Warwickshire County Council and North Warwickshire Borough Council, working together in partnership, have effectively used the planning process to draw down funds to support the employment and skills agenda in the local area. Birch Coppice Business Site, a 400 acre ex colliery, is located near Dordon, just off the A5, and is home to a number of logistic companies. Birch Coppice colliery for many years (1824 – 1987) provided employment for the local community, up to 1000 people at its peak, producing over 60 million tonnes of coal before it finally closed its doors in 1987. In 1997 the land was acquired by Warwick-based property developer-investor IM Properties plc. The company has over the years been gradually transforming the site and in 2000 IM Properties commenced the reinstatement of Kingsbury rail link including 5 miles of railway line and sidings.

Award winning The Warwickshire-based property developer has this year been crowned ‘Company of the Year’ at the prestigious Birmingham Post Business Awards. The company scooped the top prize at the ceremony and also the Property and Regeneration category. IM Properties’ entry detailed its ability to drive income through development, investment and asset management as well as outlining its successful 2011 performance, commitment to

40 --- ISSUE 53

Tim Wooldridge, Managing Director of IM Properties, said: “These awards are testament to the expertise of the whole IM team who work so hard to ensure we deliver consistently good results even in such challenging times. “A big thank you goes to both our professional team and North Warwickshire Borough Council for their support on Birch Coppice Business Park, transforming it into one of the region’s biggest employment success stories.” For more information about the Birch Coppice Business Site, visit

Community impact The development of Birch Coppice has also had a major impact on the local community, in particular helping to bring jobs back into the area which was badly affected by the gradual decline of the mining industry. But its development has also had a negative impact specifically in terms of how it looks visually and the increase in traffic on the local road networks. Therefore it was decided that if it was going to go ahead the community should be compensated in some way. In line with the Borough’s Sustainable Community Strategy, which identifies

‘raising aspirations, educational attainment and skills’ as one of its priorities, a section 106 agreement was negotiated with the developers to draw down funds which would engage, enable and support local people into employment at the site. It was agreed that the funds would give local residents every opportunity to access the new job opportunities being created at the site, with a focus on engaging, up-skilling and promoting the opportunities particularly to disadvantaged groups. To aid delivery a partnership, North Warwickshire Works, has been established in order to provide a strategic overview of North Warwickshire and issues relating to employment, worklessness, skills and training and provide advice and guidance on gaps in provision and current service provision in the area which could assist in the delivery of the project North Warwickshire Works (NWW) is a public, private, community and third sector partnership to support training, skills and employability measures for the residents of North Warwickshire borough. With this knowledge the Partners have been able to commission a number of projects which would deliver the desired outcome – local jobs for local people. Details on some of the projects can be read about within the inserts, with the success of them demonstrated via the case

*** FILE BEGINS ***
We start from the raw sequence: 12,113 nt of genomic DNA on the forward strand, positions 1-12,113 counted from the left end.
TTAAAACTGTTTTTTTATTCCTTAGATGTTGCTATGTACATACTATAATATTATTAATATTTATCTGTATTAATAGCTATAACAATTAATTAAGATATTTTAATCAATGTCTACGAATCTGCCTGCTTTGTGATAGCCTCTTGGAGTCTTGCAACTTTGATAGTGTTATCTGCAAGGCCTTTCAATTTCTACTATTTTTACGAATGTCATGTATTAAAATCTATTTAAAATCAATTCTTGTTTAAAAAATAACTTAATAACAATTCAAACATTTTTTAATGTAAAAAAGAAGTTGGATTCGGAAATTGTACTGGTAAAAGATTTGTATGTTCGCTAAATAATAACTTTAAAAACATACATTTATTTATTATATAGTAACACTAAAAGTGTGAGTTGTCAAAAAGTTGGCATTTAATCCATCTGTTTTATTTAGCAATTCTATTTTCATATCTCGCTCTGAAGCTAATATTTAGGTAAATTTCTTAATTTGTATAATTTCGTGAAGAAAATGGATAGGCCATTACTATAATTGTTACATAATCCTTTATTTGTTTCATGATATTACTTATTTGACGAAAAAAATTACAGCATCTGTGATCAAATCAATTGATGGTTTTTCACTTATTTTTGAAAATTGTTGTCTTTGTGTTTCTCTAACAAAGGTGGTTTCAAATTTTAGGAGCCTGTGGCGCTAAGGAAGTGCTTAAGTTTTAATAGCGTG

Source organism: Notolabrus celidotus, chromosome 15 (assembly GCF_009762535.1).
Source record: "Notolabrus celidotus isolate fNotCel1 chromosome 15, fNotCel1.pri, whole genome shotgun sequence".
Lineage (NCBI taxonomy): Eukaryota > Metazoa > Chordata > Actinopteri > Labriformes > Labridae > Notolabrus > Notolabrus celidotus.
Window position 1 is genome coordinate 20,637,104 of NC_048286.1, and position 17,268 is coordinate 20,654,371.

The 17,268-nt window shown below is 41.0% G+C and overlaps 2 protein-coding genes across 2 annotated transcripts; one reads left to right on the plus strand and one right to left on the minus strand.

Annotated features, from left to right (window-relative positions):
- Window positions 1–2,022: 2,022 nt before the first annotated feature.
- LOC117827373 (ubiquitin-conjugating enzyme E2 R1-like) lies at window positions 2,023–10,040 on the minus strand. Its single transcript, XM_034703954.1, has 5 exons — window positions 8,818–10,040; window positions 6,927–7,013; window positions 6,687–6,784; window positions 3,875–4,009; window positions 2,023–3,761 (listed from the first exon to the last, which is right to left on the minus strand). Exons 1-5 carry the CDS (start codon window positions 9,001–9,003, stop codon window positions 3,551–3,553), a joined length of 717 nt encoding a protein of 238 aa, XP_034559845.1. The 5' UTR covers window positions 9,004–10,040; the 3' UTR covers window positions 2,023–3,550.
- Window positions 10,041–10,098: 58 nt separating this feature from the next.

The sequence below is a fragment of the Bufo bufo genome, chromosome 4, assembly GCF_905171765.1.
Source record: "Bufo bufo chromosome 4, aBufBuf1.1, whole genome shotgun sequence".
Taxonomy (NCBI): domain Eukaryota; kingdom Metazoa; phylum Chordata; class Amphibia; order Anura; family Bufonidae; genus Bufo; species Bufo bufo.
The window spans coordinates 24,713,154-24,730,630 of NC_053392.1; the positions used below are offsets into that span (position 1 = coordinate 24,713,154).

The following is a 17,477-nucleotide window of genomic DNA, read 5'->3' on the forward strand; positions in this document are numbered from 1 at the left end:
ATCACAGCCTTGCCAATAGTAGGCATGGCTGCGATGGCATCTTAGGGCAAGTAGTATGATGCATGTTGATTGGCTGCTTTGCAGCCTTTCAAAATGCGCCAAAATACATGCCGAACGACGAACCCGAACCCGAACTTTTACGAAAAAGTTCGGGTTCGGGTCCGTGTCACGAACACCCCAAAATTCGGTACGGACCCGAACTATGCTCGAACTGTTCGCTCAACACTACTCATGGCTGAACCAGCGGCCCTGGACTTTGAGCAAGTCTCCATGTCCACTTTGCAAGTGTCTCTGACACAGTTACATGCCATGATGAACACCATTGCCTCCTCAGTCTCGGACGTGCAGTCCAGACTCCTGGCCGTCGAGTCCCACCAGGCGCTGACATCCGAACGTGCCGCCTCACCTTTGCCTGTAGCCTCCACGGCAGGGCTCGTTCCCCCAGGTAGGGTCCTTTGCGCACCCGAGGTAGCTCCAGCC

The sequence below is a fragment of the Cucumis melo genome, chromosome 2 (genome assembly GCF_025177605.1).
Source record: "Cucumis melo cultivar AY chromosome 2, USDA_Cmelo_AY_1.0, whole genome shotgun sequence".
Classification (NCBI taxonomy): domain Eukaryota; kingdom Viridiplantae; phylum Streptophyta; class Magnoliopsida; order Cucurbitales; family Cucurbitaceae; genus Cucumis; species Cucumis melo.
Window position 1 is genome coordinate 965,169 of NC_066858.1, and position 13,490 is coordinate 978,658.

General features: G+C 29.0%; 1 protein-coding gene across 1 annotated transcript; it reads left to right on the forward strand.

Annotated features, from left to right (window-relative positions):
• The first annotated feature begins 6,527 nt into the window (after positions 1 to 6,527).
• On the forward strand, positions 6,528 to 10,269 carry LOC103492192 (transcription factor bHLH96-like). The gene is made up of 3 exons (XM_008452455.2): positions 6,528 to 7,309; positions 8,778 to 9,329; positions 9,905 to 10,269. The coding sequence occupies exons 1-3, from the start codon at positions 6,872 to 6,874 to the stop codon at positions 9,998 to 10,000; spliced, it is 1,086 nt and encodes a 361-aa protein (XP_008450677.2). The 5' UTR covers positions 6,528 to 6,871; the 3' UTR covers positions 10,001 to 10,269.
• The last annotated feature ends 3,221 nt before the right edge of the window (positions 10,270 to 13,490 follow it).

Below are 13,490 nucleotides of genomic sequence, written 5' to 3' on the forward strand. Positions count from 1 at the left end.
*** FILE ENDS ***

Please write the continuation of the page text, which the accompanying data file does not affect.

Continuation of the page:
Business growth Leading online food retailer Ocado is one of the most recent occupants of the site, with the construction of a brand new, state-of-the-art Customer Fulfilment Centre which will aid their ability to grow as a business and extend their reach across the country. The centre is due to open early 2013 so NWW are working closely with them to ensure the recruitment process and job opportunities are open to local people. Low level recruitment has taken place already and with the help of Jobcentre Plus, Atherstone local people are already benefiting from their presence in the area. Jobcentre Plus has been instrumental in linking those who are currently unemployed with Ocado as they begin their recruitment. They have helped with initial screening, facilitating the testing and interview process and proving the local knowledge with regards to pay rates, supply and demand, and who they have on their books looking for work. Liam O’Mahony, Senior Operations Manager at Ocado, said: “We are proud of the team that we are creating at our new CFC in Dordon and we want to attract the right people that share our passion for outstanding service. We are committed to creating employment for local people and are already forging strong links with the local council, community and Job Centre Plus in Atherstone to support this.” North Warwickshire Works is still delivering but to date it has demonstrated that an effective planning agreement can help regenerate an area which has suffered from high unemployment and where the community have low educational attainment and a lack of aspirations. It is taking positive steps aimed at helping the unemployed and underemployed, which will hopefully lead to a more healthy and happy community.